“I am proud of the work we do, but everything with the elections is back loaded,” Deeth said.  “There is no less work but we will have less days. The hours that we spend [trying to finalize results] will increase and more mistakes will happen.”

Johnson County Democratic Party Chair Ed Cranston said that the bill is unnecessary and does not actually address any problems that might exist in the election system. 

Cranston said Republican legislators did not make an effort to consider public opinion, despite a public hearing that was held on Feb. 22. He said that they were not looking for a discussion, and rather they wanted to fast-track the bill. 

During the public hearing, more than 1,000 Iowans signed up in opposition to the bill and people who spoke against the bill during the hearing expressed concerns of voter suppression. 

Rep. Bobby Kaufmann, R-Wilton, who introduced the bill, said during his final remarks in a House floor debate that Iowans not having faith in our election process is in itself voter disenfranchisement. 

Kaufmann said that when this bill is implemented, Iowans will still have an easy experience voting, but it will add security and certainty to the process. He said that the bill allows for 493 hours of early voting, saying that is plenty of time. 

“This bill does not suppress one single vote,” Kaufmann said during the floor debate. “Repetition does not create reality… You don’t get to say something so many times that it magically becomes the case.” 

With this bill, election misconduct or technical infractions will be made a felony rather than a misdemeanor and Cranston said that this shows vindictiveness against Iowa auditors who were simply trying to make it easier for people to vote. 

As previously reported by The Daily Iowan, three Iowa auditors faced legal action in September 2020 for sending prepopulated ballots to voters in their counties.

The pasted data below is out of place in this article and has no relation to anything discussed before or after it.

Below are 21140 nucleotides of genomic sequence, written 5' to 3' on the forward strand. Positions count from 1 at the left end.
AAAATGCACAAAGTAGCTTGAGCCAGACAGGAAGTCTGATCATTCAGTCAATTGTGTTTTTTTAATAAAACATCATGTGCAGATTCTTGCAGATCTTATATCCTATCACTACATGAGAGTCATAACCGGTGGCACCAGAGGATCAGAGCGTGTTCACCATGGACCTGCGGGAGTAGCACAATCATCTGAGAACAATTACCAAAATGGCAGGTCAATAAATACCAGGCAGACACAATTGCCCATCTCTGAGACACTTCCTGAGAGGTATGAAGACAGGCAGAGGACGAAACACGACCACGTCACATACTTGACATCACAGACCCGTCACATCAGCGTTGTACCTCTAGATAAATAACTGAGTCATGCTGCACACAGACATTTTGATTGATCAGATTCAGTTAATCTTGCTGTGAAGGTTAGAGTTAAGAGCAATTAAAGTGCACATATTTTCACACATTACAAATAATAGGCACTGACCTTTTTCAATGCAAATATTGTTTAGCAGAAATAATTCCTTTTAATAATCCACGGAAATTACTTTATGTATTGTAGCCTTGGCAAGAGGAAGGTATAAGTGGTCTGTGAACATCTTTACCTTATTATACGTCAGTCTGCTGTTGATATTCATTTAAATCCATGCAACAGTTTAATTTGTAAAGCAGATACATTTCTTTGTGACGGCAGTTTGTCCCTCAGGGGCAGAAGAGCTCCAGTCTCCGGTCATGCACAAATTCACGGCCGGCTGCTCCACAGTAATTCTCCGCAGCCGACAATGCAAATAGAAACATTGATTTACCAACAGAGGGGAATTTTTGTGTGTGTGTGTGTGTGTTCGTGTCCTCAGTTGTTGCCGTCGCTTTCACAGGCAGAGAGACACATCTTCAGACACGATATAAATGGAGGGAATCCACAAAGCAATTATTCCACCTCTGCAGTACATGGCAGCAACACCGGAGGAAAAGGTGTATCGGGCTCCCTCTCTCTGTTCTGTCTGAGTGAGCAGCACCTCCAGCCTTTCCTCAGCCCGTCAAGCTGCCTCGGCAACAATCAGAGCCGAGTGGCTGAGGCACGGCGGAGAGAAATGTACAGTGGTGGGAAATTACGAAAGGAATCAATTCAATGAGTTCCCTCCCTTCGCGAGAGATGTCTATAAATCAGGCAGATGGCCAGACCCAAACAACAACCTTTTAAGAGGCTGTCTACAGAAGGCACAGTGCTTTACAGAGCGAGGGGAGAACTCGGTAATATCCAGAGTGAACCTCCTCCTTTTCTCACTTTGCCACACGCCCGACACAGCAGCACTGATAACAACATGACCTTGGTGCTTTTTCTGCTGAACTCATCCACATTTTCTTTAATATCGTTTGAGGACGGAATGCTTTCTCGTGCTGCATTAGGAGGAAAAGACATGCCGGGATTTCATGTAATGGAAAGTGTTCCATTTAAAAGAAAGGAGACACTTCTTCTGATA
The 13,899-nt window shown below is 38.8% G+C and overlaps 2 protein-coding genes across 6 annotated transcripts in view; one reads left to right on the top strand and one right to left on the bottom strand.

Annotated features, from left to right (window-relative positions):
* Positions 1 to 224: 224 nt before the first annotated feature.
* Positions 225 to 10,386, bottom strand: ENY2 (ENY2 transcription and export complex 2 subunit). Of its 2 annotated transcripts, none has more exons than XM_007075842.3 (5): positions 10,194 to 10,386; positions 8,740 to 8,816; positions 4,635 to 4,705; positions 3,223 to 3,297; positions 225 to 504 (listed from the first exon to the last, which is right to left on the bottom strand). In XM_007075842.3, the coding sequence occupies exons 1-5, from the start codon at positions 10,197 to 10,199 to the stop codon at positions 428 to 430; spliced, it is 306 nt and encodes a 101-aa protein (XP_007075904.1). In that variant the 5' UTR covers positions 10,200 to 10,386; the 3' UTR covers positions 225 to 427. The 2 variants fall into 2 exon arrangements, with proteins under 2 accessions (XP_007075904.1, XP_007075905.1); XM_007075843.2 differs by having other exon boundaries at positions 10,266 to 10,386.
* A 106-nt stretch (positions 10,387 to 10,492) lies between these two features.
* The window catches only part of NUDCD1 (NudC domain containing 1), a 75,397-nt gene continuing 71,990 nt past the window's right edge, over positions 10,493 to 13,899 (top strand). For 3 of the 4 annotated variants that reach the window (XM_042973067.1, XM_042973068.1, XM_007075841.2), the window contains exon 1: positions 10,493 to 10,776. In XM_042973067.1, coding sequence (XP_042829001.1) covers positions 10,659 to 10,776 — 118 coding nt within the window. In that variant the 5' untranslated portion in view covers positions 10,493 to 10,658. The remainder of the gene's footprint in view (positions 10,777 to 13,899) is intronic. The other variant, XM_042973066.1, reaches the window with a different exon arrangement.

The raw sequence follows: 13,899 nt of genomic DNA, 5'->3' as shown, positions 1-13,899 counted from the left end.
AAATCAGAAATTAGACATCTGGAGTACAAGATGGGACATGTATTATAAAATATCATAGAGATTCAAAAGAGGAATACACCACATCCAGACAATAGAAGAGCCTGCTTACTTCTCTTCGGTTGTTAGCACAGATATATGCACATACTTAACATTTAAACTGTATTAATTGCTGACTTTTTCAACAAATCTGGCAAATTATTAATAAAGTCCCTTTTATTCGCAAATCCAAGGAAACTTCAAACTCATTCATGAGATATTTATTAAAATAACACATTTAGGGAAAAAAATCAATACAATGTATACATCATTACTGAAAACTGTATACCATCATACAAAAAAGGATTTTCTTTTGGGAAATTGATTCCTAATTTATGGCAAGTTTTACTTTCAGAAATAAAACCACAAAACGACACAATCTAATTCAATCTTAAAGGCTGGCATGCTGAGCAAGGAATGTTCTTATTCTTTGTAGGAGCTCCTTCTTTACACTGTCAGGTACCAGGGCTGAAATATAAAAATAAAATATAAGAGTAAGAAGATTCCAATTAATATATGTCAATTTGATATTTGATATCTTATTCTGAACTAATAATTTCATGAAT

Linn County Auditor Joel Miller said the Iowa State Association of County Auditors, a group consisting of both Democrat and Republican auditors, were united in an effort to oppose the bill. 

Miller was one of the Iowa auditors tried for a technical infraction made during the election. Under SF413, the Iowa Secretary of State can levy infractions on any person who is suspected to have committed one, but Miller said that until the state government defines the rules, he and other auditors will not know what is okay. 

“You’re giving a lot of power to a single individual to levy a technical infraction for a rule that they might have just made up the day before the election or on election day for that matter,” Miller said. “

Miller said that he is worried that this bill will cause Iowa to lose auditors and other election officials. 

Another provision to the bill limits each Iowa county to one drop box, and Deeth said that this is a big concern for anyone who does not live in a more populated area like Iowa CIty. 

Deeth said that these changes to Iowa’s election process will hurt rural counties much more than it will hurt larger counties like Johnson County. He said that mail delivery takes longer in rural counties and this bill creates a “one size fits all” election process that doesn’t work. 

“We have the resources necessary to get people voting, but the small counties with small offices don’t have the resources to get extra help to do the work in less time,” Deeth said. 

Fesler said that it’s uncertain exactly how this bill will affect people until the next election, but any problems can be looked into and the law can be updated. 

“I think people did a great job at addressing any concerns from the past election. We take a look at what happens in 2022 and 2024 to see how things are run and make any further changes that need to be made,” Fesler said.